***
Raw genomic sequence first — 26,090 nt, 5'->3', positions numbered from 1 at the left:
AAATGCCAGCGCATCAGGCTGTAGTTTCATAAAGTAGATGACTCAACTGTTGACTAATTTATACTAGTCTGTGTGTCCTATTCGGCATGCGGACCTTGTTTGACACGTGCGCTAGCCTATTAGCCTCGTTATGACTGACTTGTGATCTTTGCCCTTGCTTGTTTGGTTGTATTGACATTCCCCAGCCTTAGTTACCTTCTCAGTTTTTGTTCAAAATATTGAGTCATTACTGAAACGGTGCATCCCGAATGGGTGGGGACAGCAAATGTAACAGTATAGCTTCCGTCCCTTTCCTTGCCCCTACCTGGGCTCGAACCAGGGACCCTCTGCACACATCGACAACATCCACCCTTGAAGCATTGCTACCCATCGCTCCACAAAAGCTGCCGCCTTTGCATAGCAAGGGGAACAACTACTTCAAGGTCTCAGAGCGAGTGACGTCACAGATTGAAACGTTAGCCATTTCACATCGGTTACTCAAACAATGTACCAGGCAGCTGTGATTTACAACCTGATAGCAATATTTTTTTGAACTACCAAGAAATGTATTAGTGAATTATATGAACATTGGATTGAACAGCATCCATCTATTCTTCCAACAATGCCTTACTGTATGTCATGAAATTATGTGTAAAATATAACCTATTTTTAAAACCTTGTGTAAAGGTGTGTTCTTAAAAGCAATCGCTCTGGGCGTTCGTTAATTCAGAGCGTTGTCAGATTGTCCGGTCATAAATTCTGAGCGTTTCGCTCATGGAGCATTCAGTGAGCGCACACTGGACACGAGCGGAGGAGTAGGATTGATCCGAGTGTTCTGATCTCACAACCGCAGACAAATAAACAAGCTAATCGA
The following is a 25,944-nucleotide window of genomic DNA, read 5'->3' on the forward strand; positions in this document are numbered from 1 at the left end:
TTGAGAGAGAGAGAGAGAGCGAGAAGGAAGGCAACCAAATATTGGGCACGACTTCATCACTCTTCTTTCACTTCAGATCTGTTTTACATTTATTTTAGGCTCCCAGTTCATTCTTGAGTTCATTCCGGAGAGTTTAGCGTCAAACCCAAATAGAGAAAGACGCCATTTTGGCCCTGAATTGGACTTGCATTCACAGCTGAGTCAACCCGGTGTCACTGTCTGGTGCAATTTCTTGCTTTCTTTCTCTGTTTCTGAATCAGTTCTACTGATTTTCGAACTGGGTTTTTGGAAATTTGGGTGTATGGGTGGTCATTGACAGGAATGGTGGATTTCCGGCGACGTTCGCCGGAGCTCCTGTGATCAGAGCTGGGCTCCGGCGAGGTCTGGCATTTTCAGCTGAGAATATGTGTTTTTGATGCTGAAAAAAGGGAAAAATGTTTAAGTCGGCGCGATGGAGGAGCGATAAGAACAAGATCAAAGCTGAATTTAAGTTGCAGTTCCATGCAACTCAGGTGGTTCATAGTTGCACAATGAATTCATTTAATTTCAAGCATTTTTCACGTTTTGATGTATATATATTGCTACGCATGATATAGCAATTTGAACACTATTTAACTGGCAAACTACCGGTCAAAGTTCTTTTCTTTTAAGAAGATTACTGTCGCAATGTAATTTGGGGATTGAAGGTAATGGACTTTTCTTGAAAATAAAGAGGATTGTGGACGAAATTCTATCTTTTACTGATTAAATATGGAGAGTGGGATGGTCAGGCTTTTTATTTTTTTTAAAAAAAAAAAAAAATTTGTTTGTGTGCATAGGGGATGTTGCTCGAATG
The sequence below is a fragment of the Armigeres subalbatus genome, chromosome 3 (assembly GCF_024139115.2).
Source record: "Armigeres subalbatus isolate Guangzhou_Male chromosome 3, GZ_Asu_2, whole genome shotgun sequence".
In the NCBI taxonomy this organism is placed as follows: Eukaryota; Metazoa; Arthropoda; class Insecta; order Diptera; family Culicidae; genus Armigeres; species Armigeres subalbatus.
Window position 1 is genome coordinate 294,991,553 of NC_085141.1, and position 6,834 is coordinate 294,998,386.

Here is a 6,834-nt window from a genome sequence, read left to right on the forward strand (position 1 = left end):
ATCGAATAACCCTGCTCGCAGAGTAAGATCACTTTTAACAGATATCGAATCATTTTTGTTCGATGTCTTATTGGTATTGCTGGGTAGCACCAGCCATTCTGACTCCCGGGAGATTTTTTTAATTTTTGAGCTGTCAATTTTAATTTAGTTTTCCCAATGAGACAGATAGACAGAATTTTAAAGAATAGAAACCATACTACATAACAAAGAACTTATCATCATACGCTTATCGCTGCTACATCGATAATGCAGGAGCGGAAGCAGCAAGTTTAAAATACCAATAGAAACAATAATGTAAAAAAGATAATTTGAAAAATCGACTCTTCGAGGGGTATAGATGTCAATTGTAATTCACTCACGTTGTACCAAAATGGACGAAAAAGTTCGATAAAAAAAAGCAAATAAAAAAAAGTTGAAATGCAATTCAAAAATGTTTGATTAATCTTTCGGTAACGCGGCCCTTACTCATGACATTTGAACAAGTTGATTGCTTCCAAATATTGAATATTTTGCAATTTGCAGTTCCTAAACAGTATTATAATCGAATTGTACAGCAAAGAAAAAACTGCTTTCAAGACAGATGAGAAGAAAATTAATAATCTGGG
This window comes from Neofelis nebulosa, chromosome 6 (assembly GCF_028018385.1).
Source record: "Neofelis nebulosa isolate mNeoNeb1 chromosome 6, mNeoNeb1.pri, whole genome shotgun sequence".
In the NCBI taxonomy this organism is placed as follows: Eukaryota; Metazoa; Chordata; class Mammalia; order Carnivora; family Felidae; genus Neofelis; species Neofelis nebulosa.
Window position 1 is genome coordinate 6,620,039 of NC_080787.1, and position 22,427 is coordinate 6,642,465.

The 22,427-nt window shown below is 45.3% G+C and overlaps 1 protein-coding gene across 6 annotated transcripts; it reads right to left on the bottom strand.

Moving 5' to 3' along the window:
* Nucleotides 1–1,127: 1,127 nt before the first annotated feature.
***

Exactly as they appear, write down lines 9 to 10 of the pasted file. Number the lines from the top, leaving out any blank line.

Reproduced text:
Here is a 6,834-nt window from a genome sequence, read left to right on the forward strand (position 1 = left end):
ATCGAATAACCCTGCTCGCAGAGTAAGATCACTTTTAACAGATATCGAATCATTTTTGTTCGATGTCTTATTGGTATTGCTGGGTAGCACCAGCCATTCTGACTCCCGGGAGATTTTTTTAATTTTTGAGCTGTCAATTTTAATTTAGTTTTCCCAATGAGACAGATAGACAGAATTTTAAAGAATAGAAACCATACTACATAACAAAGAACTTATCATCATACGCTTATCGCTGCTACATCGATAATGCAGGAGCGGAAGCAGCAAGTTTAAAATACCAATAGAAACAATAATGTAAAAAAGATAATTTGAAAAATCGACTCTTCGAGGGGTATAGATGTCAATTGTAATTCACTCACGTTGTACCAAAATGGACGAAAAAGTTCGATAAAAAAAAGCAAATAAAAAAAAGTTGAAATGCAATTCAAAAATGTTTGATTAATCTTTCGGTAACGCGGCCCTTACTCATGACATTTGAACAAGTTGATTGCTTCCAAATATTGAATATTTTGCAATTTGCAGTTCCTAAACAGTATTATAATCGAATTGTACAGCAAAGAAAAAACTGCTTTCAAGACAGATGAGAAGAAAATTAATAATCTGGG